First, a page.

In the 1960s, four women discover time travel. After testing their machine out, one of them has a nervous breakdown on live TV, and her three friends dissociate themselves from her in order to save their own careers, blaming her episode on mental illness.
Fifty years later, her granddaughter knows Bee was involved with time travel, but they never speak of it. Until she receives a newspaper clipping from the future reporting the mysterious death of an elderly lady. A year later, the death has happened, and no one knows how. Or why. But the girl who found the body is determined to do whatever it takes to find out.
I had a hard time keeping track of the various characters in their respective timelines/ages. If a character in 2018 can go back in time and speak with her now-deceased father (or herself in that earlier time) and not change anything…it seems like time travel is a concept with no repercussions or cost, and I just can’t make that work in my mind. (I’m aware of the irony that I can allow time travel…just not time travel with no repercussions.) Solid writing, but the concepts and time-jumping just didn’t work for me.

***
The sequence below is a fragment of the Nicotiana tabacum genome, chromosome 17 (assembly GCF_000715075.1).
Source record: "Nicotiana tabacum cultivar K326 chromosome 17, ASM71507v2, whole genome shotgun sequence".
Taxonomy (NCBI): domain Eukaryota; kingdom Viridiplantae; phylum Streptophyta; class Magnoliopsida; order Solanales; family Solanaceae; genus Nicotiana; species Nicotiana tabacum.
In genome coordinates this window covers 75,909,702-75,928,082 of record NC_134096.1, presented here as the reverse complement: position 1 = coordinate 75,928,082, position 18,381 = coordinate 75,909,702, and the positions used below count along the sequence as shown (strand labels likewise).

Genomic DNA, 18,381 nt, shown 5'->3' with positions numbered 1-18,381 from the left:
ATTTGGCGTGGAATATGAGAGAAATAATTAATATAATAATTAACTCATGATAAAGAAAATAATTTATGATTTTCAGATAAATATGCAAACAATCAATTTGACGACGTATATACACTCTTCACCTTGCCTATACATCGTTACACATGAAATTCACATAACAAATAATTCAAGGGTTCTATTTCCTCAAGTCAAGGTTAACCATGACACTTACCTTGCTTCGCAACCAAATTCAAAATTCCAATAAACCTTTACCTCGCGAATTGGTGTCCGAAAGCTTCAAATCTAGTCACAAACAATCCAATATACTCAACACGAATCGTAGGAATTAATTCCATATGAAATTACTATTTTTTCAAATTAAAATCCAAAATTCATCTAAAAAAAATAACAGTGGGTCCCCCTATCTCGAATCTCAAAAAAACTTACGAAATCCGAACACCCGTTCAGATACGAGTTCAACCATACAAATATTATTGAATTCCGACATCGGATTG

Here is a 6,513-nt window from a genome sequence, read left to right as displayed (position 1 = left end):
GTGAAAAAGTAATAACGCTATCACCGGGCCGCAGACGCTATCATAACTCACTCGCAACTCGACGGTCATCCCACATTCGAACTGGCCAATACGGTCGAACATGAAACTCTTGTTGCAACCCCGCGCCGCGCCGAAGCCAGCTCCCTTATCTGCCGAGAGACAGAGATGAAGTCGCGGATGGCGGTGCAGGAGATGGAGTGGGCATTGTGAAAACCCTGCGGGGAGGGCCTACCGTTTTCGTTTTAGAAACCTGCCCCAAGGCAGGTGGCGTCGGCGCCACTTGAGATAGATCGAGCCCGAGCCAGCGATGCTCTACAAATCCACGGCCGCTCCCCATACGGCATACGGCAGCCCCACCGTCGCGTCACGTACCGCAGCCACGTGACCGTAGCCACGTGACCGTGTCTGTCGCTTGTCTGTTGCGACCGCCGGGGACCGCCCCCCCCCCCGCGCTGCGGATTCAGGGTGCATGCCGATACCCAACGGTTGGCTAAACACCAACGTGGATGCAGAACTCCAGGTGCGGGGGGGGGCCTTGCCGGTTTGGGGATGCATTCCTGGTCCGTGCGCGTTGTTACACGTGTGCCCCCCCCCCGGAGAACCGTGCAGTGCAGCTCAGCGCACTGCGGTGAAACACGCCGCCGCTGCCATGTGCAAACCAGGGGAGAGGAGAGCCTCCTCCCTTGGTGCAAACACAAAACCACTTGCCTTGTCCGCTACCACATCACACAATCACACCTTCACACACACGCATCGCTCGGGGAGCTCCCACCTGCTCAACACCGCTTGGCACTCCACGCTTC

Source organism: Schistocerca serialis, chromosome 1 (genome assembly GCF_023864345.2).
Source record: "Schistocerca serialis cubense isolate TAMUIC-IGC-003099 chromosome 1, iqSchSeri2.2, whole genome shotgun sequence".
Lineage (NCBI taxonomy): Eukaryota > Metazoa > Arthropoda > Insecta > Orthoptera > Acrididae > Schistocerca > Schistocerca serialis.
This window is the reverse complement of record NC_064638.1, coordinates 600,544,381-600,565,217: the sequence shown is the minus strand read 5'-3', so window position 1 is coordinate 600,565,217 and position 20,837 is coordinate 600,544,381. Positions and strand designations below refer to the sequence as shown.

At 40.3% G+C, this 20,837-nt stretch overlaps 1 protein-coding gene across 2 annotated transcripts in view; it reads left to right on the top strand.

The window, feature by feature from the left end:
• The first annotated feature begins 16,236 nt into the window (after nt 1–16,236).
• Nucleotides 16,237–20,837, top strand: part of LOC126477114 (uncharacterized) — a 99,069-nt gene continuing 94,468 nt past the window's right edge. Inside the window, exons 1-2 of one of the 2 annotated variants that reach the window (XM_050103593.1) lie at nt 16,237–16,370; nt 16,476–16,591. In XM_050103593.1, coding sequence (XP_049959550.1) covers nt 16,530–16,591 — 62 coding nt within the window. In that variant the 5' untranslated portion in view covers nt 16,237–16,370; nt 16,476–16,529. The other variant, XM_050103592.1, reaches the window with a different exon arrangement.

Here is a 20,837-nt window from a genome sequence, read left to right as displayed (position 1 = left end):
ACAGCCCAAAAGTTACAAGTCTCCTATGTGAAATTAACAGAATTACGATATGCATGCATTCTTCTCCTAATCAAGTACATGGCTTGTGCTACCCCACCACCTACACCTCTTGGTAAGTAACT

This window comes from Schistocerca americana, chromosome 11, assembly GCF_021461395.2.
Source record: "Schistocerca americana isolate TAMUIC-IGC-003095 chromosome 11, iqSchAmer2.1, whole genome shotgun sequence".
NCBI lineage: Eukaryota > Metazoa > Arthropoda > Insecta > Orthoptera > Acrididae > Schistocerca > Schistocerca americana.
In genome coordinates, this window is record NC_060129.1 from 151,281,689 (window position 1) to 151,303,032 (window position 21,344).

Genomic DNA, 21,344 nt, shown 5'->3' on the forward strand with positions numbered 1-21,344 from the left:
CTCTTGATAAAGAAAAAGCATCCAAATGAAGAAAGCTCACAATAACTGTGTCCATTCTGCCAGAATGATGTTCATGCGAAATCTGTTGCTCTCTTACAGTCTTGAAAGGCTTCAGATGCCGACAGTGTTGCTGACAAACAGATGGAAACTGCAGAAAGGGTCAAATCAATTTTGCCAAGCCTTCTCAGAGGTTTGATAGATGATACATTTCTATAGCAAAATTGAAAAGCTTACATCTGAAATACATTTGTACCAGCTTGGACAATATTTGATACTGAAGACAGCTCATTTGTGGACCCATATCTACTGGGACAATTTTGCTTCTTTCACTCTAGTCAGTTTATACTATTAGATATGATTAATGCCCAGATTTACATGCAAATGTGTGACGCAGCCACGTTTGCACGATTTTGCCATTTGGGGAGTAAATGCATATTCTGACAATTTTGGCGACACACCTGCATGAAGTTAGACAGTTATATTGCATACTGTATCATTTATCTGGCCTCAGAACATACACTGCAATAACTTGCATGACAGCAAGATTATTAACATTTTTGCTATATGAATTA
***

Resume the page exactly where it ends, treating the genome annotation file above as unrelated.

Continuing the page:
Kate Mascarenhas is a writer and psychologist. The Psychology of Time Travel is her new novel.
(Galley courtesy of Crooked Lane Books via Netgalley in exchange for an honest review.)